Qualifying Life Event

A qualifying life event, as far as health insurance goes, is a change in situation (such as getting married or divorced, a change in residence, or a job loss) which makes a person eligible to enroll in health insurance outside of the yearly Open Enrollment Period.

What Is a Qualifying Life Event for Health Insurance?

A Qualifying Event for health insurance purposes is a major event that affects a person’s health insurance needs, and qualifies that person to make changes or buy a health plan immediately, even if it’s outside of open enrollment dates.

Generally, Special Enrollment lasts 60 days before or after the qualifying event takes place and allows an individual to immediately make plan changes or sign up for a new coverage.

What Is a Qualifying Life Event?

An event that takes place which makes someone eligible for a health insurance Special Enrollment Period, rather than waiting for an Open Enrollment Period, is called a Qualifying Life Event.

There are four categories of qualifying life events:

  1. Loss of Health Insurance

    • Turning 26 years old and losing coverage through a parent’s insurance plan
    • Losing job-based coverage, COBRA, or a student plan
    • Losing eligibility for Medicare, Medicaid, or the Children’s Health Insurance Program (CHIP)
    • Losing health insurance for any reason other than not paying the premiums
  2. Changes in Household

    • Getting married, separated, or divorced
    • Having a baby, adopting a child, or receiving a foster child
    • The death of someone on your health insurance policy
  3. Changes in Residence

    • Moving to a different county or zip code
    • For students, moving to or from school
    • For seasonal workers, moving to or from a work location
    • Moving in or out of a shelter or transitional housing
    • Moving to the U.S. from a U.S. territory or foreign country
  4. Other Qualifying Changes

  • Changes in income that affect your eligibility for Medicaid coverage
  • After already having an ACA plan, becoming eligible for tax credits that lower premiums
  • Becoming a member of a federally recognized tribe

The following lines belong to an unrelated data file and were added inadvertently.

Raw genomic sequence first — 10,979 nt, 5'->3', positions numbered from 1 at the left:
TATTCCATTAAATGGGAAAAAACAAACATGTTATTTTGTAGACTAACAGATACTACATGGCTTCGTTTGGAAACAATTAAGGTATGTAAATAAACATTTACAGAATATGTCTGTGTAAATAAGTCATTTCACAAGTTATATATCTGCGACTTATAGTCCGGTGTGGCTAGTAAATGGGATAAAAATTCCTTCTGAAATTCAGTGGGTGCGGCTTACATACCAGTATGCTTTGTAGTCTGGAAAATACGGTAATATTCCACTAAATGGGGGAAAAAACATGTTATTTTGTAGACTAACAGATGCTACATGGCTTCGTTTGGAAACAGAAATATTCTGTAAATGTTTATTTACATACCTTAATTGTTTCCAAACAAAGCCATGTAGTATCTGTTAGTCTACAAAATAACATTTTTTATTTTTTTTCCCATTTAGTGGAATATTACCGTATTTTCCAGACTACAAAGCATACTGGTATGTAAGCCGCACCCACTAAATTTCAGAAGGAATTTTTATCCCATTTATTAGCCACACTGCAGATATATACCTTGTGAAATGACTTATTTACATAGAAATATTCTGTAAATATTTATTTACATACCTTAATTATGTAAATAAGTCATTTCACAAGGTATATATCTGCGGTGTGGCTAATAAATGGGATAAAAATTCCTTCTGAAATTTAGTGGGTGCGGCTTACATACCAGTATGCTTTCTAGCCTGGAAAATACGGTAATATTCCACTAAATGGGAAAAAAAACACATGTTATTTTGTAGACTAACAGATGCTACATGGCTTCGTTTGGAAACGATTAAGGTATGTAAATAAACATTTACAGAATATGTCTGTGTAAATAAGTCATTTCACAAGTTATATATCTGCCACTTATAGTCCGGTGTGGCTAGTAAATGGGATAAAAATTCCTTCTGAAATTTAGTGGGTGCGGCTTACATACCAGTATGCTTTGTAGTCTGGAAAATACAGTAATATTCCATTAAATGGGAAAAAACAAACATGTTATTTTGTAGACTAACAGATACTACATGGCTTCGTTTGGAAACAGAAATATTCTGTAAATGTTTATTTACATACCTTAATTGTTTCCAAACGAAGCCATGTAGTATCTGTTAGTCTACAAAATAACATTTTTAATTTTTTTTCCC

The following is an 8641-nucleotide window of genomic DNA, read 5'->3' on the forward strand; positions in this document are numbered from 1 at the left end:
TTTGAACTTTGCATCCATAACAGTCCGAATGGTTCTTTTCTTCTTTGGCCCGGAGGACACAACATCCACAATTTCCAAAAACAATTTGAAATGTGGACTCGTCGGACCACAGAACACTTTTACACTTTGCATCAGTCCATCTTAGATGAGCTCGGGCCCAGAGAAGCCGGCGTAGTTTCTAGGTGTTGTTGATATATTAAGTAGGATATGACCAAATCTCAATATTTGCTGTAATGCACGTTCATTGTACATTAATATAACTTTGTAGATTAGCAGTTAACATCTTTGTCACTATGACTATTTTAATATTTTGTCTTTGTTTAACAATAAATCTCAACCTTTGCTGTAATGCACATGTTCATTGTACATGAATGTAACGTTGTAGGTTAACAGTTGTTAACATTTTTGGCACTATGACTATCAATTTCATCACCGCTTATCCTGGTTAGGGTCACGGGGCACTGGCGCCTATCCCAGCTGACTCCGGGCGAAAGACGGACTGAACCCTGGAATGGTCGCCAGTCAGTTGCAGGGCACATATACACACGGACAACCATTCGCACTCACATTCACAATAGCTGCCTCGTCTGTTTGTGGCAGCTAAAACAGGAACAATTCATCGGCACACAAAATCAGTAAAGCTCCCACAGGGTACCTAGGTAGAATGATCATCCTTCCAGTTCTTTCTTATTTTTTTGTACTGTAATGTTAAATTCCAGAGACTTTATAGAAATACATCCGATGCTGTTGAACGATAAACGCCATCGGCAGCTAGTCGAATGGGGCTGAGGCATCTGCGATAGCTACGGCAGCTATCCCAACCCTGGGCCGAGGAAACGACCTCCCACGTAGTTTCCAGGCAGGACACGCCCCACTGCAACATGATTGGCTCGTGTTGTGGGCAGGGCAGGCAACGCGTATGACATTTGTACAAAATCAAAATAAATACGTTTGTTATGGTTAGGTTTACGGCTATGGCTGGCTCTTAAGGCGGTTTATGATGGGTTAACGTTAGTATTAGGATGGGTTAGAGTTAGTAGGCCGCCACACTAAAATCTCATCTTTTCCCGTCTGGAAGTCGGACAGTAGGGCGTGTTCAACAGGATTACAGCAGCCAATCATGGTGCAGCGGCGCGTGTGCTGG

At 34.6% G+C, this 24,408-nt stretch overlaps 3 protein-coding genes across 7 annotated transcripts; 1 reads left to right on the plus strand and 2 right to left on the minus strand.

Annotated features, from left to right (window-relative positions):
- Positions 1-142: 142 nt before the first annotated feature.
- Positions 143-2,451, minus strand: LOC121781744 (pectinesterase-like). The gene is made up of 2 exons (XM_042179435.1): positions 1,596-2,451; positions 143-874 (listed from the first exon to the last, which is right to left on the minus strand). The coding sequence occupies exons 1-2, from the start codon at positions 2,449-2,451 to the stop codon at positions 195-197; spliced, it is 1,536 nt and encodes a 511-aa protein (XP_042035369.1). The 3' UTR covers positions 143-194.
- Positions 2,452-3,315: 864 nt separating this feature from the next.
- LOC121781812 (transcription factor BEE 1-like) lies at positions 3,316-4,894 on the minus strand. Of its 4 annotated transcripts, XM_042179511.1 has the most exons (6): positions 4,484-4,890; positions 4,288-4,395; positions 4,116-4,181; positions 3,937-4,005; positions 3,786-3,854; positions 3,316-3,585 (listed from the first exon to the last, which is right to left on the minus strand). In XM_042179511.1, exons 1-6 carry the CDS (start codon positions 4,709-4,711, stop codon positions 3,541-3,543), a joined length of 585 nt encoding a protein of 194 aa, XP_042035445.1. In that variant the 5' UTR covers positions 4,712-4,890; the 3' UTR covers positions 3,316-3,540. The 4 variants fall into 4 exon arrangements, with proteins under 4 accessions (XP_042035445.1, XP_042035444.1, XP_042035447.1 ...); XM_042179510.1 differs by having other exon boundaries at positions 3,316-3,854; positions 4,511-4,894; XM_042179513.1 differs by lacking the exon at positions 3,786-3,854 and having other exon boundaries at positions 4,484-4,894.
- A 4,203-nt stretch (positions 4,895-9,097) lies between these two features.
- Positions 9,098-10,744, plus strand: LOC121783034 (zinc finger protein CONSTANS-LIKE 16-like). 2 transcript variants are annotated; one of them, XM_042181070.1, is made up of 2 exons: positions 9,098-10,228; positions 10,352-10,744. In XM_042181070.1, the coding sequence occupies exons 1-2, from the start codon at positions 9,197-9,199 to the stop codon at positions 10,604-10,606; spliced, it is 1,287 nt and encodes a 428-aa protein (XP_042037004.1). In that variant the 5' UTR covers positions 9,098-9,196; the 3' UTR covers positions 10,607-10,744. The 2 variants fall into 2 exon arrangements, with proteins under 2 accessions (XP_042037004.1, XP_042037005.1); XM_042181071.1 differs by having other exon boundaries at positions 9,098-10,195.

• For new U.S. citizens, becoming eligible for Marketplace coverage
  • For AmeriCorps VISTA members, beginning or ending service
  • Being released from incarceration

In addition to the above-mentioned qualifying life events, there are times when an Exceptional Circumstance (also called Special Circumstance) takes place that may qualify a person for a Special Enrollment Period.

  • Having been kept from enrolling during Open Enrollment due to a serious medical condition or a natural disaster
  • If someone working in an official capacity prevented enrollment, made a mistake in enrollment, gave wrong information, etc.
  • If a technical error occurred or if wrong policy data was displayed on the Exchange
  • Applying for Medicaid or CHIP during open enrollment but being deemed ineligible after open enrollment ended
  • Gaining a new dependent or becoming dependent on someone else due to a court order
  • Surviving domestic abuse or spousal abandonment and enrolling in a new, personal health policy
  • Filing and winning an appeal after an incorrect eligibility determination

Is Getting Pregnant a Qualifying Life Event?

No, getting pregnant is not a qualifying life event for a special enrollment period in the marketplace. However, giving birth, adopting a child, or having a foster child placed in your home are qualifying life events.

Is a New Job a Qualifying Event?

No, getting a new job is not considered a qualifying event for special enrollment. However, gaining new employment may trigger a special enrollment period for the group coverage at the new job, should the employer offer it. Picking up employer-based coverage will trigger a disenrollment period for other coverage.

How Long Do You Have For a Qualifying Event?

A special enrollment period generally lasts 60 days before or after the qualifying event and allows an individual to make plan changes or sign up for a new health insurance plan immediately.

You might also like
5 Ways to Give Feedback that Elicits Real Change
Feedback is critical to employee and organizational success. Unfortunately, sixty percent of employees say they have not received useful feedback in the past six months.
Then and Now: How a Decade Changed the Workplace
What a difference ten years makes! Download our infographic series to discover how far we’ve come and to see whether your current practices are keeping up with general trends.